Paper No. 18
Presentation Time: 1:30 PM-5:30 PM
INTRAFORMATIONAL DISCONTINUITY CONTROLS ON VASHON ADVANCE OUTWASH WATER LEVELS, BEAR CREEK PLATEAU, KING COUNTY, WASHINGTON
Water levels in Vashon advance (Qva) glaciofluvial sediments are controlled by intraformational discontinuities at a combination borrow pit/soils management site located on the Bear Creek Plateau in King County, Washington. Exploration drilling and aquifer testing identified two distinct ground water zones within the footprint of the 300- by 900-foot borrow pit. Ground water elevations in the southeast portion of the pit are about 40 to 50 feet lower than ground water elevations to the northwest. A series of thin northwest-dipping silt beds extend across the site and form a hydraulic barrier to regional flow. The hydraulic barrier forces ground water to flow along the interface between an overlying scouring surface and the underlying silt subcrop. South of the subcrop limit, ground water flows vertically downward before encountering the regional water table.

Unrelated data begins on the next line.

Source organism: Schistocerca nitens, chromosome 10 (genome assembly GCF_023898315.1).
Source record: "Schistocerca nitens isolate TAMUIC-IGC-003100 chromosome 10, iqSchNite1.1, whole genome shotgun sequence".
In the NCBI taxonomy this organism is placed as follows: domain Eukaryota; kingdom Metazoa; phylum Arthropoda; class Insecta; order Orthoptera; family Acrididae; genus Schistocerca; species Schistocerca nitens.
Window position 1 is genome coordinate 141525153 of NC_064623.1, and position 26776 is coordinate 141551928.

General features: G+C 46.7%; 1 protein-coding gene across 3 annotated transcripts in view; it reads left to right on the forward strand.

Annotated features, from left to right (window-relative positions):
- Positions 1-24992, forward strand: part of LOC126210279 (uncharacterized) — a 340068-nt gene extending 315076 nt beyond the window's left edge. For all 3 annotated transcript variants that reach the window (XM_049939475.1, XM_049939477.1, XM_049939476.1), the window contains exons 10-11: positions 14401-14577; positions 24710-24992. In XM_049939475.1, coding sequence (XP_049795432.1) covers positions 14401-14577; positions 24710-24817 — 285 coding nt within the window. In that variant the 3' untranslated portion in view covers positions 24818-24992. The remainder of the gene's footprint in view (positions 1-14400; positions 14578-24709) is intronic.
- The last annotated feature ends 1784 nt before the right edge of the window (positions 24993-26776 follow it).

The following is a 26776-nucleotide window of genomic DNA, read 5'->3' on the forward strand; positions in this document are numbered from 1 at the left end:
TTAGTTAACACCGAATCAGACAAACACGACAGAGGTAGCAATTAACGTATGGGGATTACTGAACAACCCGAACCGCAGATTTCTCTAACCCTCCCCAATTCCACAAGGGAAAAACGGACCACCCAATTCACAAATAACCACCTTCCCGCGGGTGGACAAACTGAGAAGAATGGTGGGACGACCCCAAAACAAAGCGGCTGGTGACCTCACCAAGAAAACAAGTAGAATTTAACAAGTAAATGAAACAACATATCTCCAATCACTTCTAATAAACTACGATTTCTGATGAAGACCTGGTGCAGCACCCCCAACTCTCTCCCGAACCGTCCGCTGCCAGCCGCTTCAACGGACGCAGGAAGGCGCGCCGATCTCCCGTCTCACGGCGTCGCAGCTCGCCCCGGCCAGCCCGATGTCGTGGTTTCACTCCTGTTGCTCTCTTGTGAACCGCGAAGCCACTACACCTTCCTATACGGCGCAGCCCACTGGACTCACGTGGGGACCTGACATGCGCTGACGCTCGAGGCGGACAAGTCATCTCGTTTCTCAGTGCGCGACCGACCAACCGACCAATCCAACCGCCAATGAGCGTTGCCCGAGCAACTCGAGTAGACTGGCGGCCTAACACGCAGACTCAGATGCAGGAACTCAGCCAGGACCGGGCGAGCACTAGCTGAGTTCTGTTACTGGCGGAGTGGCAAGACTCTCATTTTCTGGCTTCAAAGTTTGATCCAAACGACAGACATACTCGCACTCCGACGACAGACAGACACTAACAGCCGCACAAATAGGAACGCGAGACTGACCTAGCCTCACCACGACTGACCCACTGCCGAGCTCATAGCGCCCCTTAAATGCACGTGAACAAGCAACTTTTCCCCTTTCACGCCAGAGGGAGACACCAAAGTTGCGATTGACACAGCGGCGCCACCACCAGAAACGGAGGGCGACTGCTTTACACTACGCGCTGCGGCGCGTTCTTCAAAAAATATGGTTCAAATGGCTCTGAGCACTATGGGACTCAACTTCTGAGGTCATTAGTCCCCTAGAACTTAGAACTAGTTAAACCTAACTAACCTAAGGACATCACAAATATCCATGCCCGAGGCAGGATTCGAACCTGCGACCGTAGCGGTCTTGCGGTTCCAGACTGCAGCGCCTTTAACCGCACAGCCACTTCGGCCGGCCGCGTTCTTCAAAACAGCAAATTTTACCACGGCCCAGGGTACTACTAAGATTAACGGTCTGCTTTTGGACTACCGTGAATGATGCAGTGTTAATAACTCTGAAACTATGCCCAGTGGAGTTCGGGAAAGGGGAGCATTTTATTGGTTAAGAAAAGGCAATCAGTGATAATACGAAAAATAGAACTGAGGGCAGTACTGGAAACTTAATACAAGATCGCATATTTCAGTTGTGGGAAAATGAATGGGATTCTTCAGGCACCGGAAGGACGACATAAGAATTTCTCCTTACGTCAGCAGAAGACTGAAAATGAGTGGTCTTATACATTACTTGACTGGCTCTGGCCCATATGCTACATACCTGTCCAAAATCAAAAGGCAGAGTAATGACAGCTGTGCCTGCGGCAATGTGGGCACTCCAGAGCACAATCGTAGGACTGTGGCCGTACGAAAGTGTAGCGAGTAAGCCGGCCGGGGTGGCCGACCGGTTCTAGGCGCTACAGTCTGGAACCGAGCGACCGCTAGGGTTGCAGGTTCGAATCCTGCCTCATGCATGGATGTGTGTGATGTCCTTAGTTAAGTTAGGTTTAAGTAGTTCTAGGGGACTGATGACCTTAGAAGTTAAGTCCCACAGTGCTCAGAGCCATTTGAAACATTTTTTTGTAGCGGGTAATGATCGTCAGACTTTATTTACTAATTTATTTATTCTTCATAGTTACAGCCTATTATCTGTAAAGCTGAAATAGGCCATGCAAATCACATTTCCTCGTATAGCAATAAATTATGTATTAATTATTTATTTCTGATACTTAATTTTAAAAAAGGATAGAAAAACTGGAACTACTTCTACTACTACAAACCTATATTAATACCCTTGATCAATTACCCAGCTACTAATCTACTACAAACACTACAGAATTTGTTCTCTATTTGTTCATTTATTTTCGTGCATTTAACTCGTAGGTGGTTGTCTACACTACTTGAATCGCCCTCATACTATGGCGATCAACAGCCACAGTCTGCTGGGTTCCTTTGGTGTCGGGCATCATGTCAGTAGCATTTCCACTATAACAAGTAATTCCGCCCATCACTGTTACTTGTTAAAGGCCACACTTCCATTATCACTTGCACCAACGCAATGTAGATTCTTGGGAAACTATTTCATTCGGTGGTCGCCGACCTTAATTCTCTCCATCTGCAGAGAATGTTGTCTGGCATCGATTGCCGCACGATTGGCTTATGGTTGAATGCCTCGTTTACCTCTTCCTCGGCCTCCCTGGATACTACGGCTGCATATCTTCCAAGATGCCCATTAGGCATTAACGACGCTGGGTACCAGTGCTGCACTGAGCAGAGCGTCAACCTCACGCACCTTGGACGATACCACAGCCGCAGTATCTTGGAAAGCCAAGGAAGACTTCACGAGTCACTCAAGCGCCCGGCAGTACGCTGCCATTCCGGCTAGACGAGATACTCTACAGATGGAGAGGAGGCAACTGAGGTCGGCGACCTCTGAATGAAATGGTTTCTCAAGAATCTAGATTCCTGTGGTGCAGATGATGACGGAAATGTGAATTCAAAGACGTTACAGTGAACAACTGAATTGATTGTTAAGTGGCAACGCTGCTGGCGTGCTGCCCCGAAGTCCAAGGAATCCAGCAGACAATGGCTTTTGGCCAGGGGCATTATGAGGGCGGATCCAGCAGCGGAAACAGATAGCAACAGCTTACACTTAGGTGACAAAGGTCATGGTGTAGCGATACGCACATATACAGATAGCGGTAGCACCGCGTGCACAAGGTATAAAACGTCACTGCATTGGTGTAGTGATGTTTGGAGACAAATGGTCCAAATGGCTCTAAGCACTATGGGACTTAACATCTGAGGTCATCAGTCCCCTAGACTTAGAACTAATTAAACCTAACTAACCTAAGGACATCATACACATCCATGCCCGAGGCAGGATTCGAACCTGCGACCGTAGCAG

A dewatering system was designed to dewater the northern cell of the borrow pit to maximize aggregate extraction. Multiple dewatering wells extended through the Qva into underlying Olympia-age fluvial sands and gravels. Boundary conditions between the Olympia sediments and Qva, and intraformational boundaries within the Qva resulted in rapid dewatering.